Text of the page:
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According to the latest Business Distress Index from insolvency trade body R3, quite a lot. Their research revealed that at present, the main worries of business owners overall are the impact of a potential Brexit and auto-enrolment pensions.

Brexit Breakpoint

23% of companies surveyed by R3 were concerned about the financial impact that a Brexit would have on their business, meaning that this worry shared the top spot with auto-enrolment pensions.

However, amongst larger firms employing 250 employees or more, concern over leaving the EU rose to the top of the pile, with 44% saying this is their greatest business worry.

Pension and Pay Problems

23% were worried about the impact of the auto-enrolment pension scheme on their business and 18% about the introduction of the National Living Wage, although concern about this rose among smaller businesses employing just 2 to 5 people, with 30% of business in this category identifying the National Living Wage as a concern.

A Taxing Time for Businesses

Among other concerns raised by respondents were quarterly tax reporting, a concern for 19%; the digitalisation of tax reporting (11%); the introduction of Universal Credit (7%); and the introduction of an Apprenticeship Levy (6%).

“Although the Brexit debate is grabbing the headlines, it’s important to remember that businesses face a plethora of other incoming regulatory and compliance challenges,” said Phillip Sykes, R3’s president.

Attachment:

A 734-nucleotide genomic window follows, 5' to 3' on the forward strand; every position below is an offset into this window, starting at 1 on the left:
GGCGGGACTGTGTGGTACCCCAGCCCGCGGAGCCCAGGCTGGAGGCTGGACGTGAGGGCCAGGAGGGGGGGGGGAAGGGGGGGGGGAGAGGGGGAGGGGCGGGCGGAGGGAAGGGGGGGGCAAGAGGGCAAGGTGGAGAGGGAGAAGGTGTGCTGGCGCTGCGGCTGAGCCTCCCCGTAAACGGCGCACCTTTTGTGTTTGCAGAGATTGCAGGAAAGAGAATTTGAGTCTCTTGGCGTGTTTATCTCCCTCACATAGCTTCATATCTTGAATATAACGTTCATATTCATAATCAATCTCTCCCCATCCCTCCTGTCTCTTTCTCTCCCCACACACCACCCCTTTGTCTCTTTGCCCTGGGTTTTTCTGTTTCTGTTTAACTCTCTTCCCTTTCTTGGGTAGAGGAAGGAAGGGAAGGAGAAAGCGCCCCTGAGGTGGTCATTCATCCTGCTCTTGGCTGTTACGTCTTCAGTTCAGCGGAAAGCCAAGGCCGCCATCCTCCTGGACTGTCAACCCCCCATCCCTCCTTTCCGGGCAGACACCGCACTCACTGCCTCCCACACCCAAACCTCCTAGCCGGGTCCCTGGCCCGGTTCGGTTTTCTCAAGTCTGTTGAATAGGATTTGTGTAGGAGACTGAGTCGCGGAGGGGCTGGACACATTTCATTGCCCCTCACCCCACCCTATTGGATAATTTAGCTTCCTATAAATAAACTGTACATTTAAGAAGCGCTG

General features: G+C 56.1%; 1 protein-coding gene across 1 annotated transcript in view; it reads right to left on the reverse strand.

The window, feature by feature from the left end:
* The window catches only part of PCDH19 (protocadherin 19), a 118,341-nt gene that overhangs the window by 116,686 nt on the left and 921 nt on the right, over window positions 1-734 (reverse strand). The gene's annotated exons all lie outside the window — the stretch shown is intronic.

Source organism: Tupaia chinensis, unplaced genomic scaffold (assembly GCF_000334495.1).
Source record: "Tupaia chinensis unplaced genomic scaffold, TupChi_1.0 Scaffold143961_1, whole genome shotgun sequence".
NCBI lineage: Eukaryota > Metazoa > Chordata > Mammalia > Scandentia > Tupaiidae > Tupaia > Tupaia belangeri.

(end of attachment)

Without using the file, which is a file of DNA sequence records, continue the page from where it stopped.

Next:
“While Brexit might not come to pass, auto-enrolment pensions and the National Living Wage will definitely have to be dealt with by businesses. That said, as you would expect, the possibility of leaving the EU is playing on the minds of a significant number of business decision-makers. Uncertainty over such an important issue could well affect investment and planning decisions over the next few months.”

Business Growth and Distress

The survey also showed that while business growth appears to be slowing, business distress figures are at their second lowest since R3 began publishing their regular Business Distress Indexes in November 2010.

The figure for signs of UK business growth has fallen to its lowest level since July 2013, with 57% of British businesses reporting one sign of business growth in March, compared to 69% in December 2015.

Only 18% of UK businesses are showing at least one sign of distress – the second lowest this figure has been since the start of the Business Distress Index, and only marginally higher that December 2015’s record low of 17%. This figure reached a record high of 64% in March 2012.

“The latest survey suggests some companies are still doing well and are showing several signs of growth, but more companies are showing no signs of growth at all,” Commented Mr Sykes. “This is a deceleration rather than businesses going backwards. Some businesses may be consolidating following periods of rapid growth rather than running into real trouble. Levels of distress are still relatively low.”

 

About The Author

Karl Bilby

We work very closely with our expert accountants to bring you the latest factually correct tax and accounting news. We also enjoy writing about small business news that we hope you find useful!

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